Working on Good and the Bad and Mario Alford is silly fast. On kickoff return TD, covered 40 nonlinear yards in 4.16. pic.twitter.com/zEz6RwKDBQ
— Mike Casazza (@mikecasazza) September 2, 2014
There is a danger about the first game of the season for people like you and me. The teams have their own pitfalls, but you and I can misstep, too. We’ve waited so long for a game and for new impressions to be cast that we can sometimes force new things.
So I tend to maybe overreact by underreacting, if that makes any sense, and I’m the guy who’s going, “Yeah, nice effort, but the offense scored one touchdown and fell apart on the cusp of others … and you got a kickoff return touchdown. Let’s not book the Sugar Bowl quite yet.”
There’s a reality out there to address, but we have to find it still. That 33-23 score is going to resonate much differently in a few weeks. WVU might have lost to a suspect Alabama or a legit Alabama. Alabama might have gotten the better of an improved WVU or a familiar-looking WVU.
All of that said, I think the above is the moment you can look at and say, “This is going to be different.” You knew WVU wasn’t going away and not only had actually had resources at its disposal, but knew how to use them. And Mario Alford is going to have a big season.
I know, I know, Kevin White had the bigger receiving game, but Alford is was there, too, and he’s going to be a part of the special teams and you have to think he’s going to get the ball in his hands running the ball. He’s stupid fast. Dana Holgorsen and Shannon Dawson are going to accommodate that.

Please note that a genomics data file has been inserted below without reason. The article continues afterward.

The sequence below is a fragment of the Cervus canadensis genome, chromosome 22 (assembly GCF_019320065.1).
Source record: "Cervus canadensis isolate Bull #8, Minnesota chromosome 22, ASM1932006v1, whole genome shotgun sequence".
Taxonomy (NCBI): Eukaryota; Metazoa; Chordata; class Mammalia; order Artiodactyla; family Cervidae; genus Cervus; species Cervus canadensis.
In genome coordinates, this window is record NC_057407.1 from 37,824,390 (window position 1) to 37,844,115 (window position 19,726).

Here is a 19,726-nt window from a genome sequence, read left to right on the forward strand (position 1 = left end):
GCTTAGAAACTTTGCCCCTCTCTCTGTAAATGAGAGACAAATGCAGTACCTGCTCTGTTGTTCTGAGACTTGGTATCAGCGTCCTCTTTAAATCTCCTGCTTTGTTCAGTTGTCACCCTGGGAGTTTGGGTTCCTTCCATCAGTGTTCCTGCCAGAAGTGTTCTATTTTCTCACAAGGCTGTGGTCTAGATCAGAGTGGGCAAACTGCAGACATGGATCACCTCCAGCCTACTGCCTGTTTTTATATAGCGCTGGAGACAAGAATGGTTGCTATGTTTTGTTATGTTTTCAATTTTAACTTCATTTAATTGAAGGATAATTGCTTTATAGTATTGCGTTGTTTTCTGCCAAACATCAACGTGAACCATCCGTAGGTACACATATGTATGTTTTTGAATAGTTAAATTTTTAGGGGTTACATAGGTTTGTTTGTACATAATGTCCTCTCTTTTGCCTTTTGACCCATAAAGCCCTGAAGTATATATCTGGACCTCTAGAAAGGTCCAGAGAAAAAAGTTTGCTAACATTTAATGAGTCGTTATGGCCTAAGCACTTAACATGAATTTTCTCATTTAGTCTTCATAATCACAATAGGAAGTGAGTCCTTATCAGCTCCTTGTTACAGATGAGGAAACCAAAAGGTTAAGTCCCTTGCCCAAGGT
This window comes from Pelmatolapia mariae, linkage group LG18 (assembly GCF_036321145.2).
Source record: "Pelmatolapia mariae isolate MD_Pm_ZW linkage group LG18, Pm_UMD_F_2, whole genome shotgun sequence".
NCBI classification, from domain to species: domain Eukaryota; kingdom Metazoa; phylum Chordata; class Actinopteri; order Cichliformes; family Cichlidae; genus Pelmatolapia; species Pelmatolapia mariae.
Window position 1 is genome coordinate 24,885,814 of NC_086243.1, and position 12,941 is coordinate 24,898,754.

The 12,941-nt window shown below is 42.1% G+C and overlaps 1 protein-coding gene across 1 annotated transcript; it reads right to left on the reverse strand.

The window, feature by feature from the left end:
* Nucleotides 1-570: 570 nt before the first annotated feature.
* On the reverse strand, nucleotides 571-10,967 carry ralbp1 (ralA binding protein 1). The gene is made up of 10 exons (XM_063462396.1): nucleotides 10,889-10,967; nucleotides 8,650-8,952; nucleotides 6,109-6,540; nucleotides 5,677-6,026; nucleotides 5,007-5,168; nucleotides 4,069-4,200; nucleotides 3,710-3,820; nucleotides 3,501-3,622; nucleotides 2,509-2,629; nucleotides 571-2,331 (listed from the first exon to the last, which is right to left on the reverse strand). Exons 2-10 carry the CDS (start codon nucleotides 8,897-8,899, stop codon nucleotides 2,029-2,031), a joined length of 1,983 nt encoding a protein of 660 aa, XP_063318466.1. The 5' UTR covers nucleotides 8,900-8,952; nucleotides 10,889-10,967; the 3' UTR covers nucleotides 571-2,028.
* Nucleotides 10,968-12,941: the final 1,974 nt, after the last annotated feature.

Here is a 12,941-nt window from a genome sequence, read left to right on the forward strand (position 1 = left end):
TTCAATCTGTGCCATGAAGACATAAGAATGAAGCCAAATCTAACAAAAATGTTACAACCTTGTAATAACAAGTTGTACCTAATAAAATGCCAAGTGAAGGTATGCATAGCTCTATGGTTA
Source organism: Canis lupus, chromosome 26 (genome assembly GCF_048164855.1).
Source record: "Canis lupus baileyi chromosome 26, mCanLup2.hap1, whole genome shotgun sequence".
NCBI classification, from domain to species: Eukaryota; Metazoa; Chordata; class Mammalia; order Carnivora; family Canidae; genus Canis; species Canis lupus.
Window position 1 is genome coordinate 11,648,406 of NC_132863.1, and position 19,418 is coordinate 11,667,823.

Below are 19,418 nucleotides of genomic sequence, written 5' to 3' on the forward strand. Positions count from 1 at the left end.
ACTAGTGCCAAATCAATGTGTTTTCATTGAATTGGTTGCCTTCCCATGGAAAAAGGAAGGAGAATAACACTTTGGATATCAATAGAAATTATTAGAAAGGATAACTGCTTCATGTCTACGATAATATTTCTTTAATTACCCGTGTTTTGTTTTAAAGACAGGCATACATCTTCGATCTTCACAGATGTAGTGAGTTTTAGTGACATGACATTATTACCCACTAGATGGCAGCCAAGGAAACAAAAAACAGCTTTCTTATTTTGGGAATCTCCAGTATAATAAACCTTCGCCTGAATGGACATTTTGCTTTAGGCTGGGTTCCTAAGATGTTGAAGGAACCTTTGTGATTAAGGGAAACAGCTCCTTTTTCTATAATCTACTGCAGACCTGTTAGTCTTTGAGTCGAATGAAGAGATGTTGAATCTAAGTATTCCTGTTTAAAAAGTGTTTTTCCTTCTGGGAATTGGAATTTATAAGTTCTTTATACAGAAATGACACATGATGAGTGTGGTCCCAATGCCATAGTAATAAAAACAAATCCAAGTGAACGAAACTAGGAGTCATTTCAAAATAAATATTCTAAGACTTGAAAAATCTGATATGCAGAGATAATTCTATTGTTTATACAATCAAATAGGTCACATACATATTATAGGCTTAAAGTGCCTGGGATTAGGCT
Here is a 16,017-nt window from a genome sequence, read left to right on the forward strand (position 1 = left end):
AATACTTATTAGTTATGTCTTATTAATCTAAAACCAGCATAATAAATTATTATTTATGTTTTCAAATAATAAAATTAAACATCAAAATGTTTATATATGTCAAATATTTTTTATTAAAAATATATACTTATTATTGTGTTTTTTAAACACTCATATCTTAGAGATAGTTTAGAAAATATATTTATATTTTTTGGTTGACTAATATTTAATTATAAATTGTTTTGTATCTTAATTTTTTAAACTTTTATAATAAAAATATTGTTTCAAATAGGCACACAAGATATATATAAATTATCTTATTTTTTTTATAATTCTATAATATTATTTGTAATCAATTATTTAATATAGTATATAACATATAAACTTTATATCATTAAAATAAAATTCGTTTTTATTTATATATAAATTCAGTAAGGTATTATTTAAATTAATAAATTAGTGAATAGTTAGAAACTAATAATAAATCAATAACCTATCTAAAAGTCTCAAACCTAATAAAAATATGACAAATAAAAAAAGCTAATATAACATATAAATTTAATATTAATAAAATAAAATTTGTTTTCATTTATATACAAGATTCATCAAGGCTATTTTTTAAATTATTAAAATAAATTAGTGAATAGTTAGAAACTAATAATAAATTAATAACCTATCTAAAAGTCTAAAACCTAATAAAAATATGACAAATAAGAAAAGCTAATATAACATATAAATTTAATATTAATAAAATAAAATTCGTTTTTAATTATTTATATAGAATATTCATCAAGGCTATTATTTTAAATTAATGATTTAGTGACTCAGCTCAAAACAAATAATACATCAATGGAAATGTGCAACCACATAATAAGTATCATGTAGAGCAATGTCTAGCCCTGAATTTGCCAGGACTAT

I mean, look at this.
That move at the beginning is something to behold. He pretty much stops dead, and probably didn’t see that guy coming until when it happened. But by the time he runs right and turns the corner at the 20-yard line — solid Jewone Snow block right there — Alford is opened up again. Then he goes from the 20 to the Alabama 40 — that’s 40 yards — in 4.16 seconds, as pictured above. No, it’s not combine style where he starts from a crouch and bursts out of blocks, but it’s not a straight line, either.
Whew. We’re going to get Tavon Austin comparisons, and that’s fine. No one was faster or more dangerous in traffic than Tavon … but Alford is faster from point to point, if you ask me. Nevertheless, WVU has something on the outside opposite White, who, I’m telling you, is wholly different from what he was last season. This is not Austin/Stedman Bailey, but it’s going to be good.
There remains plenty to like about Saturday and going forward, but one thing I’m very interested in seeing is how WVU elevates Alford to pair properly with White and to make the most of his considerable skill. How did we get here? Let’s find out by taking a look at the good and the bad of WVU v. Alabama. Read the rest of this entry »